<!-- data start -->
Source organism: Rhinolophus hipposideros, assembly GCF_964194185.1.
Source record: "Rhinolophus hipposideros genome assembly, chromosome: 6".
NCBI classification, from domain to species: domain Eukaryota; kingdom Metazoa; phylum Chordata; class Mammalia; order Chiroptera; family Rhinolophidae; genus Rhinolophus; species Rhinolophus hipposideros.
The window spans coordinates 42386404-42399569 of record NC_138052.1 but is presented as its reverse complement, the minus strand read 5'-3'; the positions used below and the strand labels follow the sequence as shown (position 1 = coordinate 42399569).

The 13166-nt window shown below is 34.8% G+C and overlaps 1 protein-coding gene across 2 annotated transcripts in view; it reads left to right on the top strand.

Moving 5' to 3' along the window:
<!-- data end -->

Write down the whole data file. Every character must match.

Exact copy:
Source organism: Rhinolophus hipposideros, assembly GCF_964194185.1.
Source record: "Rhinolophus hipposideros genome assembly, chromosome: 6".
NCBI classification, from domain to species: domain Eukaryota; kingdom Metazoa; phylum Chordata; class Mammalia; order Chiroptera; family Rhinolophidae; genus Rhinolophus; species Rhinolophus hipposideros.
The window spans coordinates 42386404-42399569 of record NC_138052.1 but is presented as its reverse complement, the minus strand read 5'-3'; the positions used below and the strand labels follow the sequence as shown (position 1 = coordinate 42399569).

The 13166-nt window shown below is 34.8% G+C and overlaps 1 protein-coding gene across 2 annotated transcripts in view; it reads left to right on the top strand.

Moving 5' to 3' along the window: